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A Lot or a Little?
What you will—and won't—find in this movie.
Everyone needs love. People struggling with poverty have many fewer choices in life. Infidelity is a reality of modern marriage. You can't always do what you want in a marriage.
Positive Role Models
A desire to connect with others rules the lives of all the characters here.
The lives of women, the poor, the uneducated, as well as the educated upper class are depicted here. Indian salesmen working in a Mumbai clothing store display their clothing on White, sandy-haired mannequins with Caucasian features.
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Violence & Scariness
Two men fight over a mannequin. A man falsely claims that his wife cuts herself and threatens suicide when she's unhappy.
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Sex, Romance & Nudity
A man talks about his plans to caress his date later that night. Two married people have affairs with two other married people. A man develops a crush on a mannequin.
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"S--t," "whore," and "slutty."
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Drinking, Drugs & Smoking
Adults smoke cigarettes.
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Parents Need to Know
Parents need to know that Ankahi Kahaniya ("Untold Stories") is an Indian trilogy by three different directors, all exploring loneliness and love in different socioeconomic strata of the vast country. A man forced far from home by economic circumstances falls for a mannequin in one. Two disconnected people find each other in another, and, in a third, absent the pressures of poverty, two people are free to struggle with marriage, identity, and infidelity. Language includes "s--t," "whore," and "slutty," and characters smoke cigarettes. To stay in the loop on more movies like this, you can sign up for weekly Family Movie Night emails.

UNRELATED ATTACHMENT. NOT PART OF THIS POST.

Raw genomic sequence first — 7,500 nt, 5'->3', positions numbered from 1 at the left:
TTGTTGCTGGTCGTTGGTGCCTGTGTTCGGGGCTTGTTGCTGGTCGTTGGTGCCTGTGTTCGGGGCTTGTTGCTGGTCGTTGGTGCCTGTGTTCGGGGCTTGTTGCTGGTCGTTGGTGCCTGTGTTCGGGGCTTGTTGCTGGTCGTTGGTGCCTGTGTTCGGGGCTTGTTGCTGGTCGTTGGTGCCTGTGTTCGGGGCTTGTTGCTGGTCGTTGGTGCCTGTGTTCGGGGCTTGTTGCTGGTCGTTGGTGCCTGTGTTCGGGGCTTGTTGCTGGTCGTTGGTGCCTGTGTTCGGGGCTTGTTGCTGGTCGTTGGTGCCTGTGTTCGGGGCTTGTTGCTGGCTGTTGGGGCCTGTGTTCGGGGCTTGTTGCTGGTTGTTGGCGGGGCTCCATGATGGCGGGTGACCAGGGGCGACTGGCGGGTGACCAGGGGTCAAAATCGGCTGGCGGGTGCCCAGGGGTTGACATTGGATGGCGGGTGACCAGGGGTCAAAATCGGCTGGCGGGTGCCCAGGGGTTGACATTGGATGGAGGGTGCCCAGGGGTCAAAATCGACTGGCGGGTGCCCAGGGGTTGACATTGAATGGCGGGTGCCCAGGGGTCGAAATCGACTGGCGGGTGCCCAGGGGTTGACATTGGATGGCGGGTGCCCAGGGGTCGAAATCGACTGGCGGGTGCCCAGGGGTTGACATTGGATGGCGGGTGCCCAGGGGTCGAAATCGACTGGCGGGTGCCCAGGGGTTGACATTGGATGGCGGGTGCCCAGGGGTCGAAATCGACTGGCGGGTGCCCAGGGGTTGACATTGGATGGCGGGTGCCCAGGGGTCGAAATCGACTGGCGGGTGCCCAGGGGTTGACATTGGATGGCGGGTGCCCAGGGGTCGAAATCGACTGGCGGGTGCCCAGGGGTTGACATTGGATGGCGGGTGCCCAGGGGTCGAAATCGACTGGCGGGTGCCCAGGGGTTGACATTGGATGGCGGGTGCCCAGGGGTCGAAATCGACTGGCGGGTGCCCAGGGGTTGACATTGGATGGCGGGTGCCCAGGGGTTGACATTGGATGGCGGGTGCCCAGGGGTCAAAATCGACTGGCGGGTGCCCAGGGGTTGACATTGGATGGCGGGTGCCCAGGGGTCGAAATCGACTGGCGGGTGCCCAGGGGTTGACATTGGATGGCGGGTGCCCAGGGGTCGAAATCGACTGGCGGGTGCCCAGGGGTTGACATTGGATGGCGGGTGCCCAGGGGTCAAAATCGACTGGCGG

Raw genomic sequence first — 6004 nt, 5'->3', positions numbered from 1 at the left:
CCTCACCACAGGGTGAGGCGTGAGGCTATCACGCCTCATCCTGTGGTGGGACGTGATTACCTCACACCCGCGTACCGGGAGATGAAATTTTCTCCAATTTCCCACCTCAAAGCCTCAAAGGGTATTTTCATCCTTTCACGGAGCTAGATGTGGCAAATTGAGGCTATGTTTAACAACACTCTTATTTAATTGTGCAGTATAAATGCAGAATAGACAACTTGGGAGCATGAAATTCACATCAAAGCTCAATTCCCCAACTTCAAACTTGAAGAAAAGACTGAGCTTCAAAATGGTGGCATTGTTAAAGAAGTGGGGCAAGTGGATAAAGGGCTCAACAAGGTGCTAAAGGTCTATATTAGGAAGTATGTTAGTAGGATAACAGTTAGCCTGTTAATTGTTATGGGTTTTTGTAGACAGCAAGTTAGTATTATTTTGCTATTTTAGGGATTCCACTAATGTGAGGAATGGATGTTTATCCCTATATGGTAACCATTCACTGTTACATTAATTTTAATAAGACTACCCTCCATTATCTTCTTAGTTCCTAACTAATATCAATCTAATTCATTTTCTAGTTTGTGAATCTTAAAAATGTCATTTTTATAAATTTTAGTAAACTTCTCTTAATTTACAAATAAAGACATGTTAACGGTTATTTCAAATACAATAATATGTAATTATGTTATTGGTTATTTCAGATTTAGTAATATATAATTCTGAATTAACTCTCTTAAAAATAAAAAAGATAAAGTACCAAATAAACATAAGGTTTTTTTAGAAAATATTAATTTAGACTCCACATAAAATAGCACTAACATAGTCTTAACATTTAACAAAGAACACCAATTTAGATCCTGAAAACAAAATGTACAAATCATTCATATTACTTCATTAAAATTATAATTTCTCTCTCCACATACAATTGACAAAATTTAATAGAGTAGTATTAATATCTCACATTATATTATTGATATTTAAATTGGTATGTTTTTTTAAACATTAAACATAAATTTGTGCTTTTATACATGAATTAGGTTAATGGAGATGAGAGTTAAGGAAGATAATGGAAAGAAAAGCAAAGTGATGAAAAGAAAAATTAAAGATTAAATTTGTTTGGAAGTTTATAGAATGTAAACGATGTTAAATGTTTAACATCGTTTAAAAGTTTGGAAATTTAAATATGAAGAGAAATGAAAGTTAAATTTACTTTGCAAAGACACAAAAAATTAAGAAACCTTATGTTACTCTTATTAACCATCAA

Is It Any Good?
This is a puzzling amusement. The first installment, like the film Lars and the Real Girl, begins to probe the mindset of someone both lonely and shy but, unlike the Ryan Gosling film, this never goes far enough to allow us to learn much about the characters. The man's obsession with a mannequin is both sweet and creepy, played to perfection by Abhishek Banerjee, but the story offers us no understanding of how later he easily moves his affections to a fellow human. The second episode disappoints in the same way, through lack of character development.
The third, on the other hand, is consumed with the different ways people see themselves -- individually and as partners in relationships -- suggesting that the director, writer, and actors all had the insights and imagination to explore the characters further, to a far more satisfying end, making this piece all the more disappointing. In three stories about human needs, we do learn that the simple desire to belong can be steamrolled by more pressing needs caused by overpopulation and poverty.
Did we miss something on diversity?
Research shows a connection between kids' healthy self-esteem and positive portrayals in media. That's why we've added a new "Diverse Representations" section to our reviews that will be rolling out on an ongoing basis. You can help us help kids by suggesting a diversity update.